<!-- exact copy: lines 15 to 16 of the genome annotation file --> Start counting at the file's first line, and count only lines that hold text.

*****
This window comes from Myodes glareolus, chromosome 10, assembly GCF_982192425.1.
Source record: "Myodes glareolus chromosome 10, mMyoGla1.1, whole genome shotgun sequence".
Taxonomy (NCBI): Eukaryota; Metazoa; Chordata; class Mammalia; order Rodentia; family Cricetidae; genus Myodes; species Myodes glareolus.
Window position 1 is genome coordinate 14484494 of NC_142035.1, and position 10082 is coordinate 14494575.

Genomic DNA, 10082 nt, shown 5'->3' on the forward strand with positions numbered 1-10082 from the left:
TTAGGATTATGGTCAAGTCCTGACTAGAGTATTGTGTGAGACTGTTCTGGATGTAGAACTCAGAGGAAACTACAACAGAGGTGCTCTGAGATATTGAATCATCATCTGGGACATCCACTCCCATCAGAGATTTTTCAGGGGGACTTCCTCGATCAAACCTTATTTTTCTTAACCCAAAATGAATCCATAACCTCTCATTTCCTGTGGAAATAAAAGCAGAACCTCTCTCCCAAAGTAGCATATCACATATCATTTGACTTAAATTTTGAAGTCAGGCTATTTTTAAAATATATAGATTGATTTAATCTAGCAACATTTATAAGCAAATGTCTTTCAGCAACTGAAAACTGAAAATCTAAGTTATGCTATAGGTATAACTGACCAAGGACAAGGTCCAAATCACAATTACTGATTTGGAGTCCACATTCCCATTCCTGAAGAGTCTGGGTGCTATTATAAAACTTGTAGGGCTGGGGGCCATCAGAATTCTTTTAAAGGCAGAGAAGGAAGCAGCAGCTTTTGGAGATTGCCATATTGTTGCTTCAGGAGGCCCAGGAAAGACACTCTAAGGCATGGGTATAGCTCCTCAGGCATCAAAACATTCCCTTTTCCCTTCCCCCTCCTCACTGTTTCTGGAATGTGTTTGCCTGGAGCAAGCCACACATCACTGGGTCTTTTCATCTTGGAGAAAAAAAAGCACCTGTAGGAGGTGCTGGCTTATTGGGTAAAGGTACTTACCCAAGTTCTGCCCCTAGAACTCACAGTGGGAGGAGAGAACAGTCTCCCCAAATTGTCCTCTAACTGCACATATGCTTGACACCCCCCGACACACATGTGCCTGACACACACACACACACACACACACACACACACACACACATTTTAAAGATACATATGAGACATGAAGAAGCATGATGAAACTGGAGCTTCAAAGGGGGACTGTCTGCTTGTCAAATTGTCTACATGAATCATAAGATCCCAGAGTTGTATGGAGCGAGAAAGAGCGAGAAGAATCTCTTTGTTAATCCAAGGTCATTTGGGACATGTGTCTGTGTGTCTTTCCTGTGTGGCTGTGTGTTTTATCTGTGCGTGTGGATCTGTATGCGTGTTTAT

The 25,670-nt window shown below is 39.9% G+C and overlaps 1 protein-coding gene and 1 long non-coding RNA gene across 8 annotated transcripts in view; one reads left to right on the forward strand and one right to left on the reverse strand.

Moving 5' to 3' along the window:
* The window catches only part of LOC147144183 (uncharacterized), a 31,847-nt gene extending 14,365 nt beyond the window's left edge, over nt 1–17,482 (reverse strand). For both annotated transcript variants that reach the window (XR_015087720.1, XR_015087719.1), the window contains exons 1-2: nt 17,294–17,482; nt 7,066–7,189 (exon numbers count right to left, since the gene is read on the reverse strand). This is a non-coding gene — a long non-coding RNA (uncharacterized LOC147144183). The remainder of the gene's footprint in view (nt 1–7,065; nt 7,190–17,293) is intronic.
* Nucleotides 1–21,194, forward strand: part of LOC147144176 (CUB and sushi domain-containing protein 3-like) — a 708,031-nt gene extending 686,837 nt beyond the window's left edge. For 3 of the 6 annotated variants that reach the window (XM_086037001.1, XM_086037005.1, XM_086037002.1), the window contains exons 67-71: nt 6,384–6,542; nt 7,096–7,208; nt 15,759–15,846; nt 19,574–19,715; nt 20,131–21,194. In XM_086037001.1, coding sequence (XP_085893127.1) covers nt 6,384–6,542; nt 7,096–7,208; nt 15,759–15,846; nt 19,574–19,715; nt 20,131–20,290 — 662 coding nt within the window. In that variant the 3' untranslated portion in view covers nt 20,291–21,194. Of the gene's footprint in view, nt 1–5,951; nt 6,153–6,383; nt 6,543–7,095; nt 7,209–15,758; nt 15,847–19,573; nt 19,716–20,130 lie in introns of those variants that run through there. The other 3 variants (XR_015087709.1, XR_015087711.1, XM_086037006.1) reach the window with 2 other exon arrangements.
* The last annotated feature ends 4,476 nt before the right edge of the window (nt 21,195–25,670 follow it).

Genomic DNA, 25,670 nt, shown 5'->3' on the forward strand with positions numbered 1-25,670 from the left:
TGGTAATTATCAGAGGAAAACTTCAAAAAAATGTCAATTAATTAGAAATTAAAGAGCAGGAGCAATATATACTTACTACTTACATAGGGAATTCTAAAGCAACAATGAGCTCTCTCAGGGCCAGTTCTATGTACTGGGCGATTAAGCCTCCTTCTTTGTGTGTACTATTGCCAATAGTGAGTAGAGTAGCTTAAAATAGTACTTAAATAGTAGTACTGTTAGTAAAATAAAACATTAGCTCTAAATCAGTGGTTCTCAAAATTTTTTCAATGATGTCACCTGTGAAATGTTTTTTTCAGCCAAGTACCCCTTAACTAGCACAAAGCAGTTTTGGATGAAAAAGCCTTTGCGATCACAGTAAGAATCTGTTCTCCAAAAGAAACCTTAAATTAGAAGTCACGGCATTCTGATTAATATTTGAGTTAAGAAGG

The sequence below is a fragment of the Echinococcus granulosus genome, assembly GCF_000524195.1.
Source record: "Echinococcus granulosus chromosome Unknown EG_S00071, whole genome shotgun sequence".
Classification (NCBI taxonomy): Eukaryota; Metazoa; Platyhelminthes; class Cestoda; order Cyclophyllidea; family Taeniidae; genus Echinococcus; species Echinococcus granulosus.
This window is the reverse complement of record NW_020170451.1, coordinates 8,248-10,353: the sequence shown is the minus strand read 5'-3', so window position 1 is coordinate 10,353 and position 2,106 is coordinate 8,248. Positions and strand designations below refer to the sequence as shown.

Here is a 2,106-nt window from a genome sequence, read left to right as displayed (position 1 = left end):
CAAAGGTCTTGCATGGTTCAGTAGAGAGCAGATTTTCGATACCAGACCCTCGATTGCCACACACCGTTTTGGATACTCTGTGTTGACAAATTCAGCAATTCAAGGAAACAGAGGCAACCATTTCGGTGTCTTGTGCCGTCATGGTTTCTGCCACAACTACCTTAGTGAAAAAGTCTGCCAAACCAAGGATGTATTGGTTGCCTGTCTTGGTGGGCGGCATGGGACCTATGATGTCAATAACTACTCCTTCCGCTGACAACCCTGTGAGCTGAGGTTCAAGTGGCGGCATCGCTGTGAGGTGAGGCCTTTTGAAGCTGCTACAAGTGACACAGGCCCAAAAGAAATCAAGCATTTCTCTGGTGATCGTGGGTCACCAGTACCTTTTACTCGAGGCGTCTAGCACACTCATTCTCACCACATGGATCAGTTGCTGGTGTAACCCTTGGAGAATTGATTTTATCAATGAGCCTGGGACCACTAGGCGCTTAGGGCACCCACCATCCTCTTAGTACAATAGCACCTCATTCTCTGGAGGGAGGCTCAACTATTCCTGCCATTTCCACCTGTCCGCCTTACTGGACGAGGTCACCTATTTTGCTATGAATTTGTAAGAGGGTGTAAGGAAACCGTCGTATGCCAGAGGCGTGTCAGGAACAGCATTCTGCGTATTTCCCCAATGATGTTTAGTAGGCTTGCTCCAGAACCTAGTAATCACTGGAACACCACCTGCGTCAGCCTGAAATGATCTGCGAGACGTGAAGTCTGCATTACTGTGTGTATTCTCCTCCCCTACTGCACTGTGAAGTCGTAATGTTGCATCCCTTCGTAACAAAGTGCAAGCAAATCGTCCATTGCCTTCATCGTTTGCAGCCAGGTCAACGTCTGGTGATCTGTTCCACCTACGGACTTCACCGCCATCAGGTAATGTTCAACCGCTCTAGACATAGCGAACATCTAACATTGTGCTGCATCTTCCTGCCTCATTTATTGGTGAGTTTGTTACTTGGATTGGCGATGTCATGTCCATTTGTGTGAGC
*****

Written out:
Source record: "Echinococcus granulosus chromosome Unknown EG_S00071, whole genome shotgun sequence".
Classification (NCBI taxonomy): Eukaryota; Metazoa; Platyhelminthes; class Cestoda; order Cyclophyllidea; family Taeniidae; genus Echinococcus; species Echinococcus granulosus.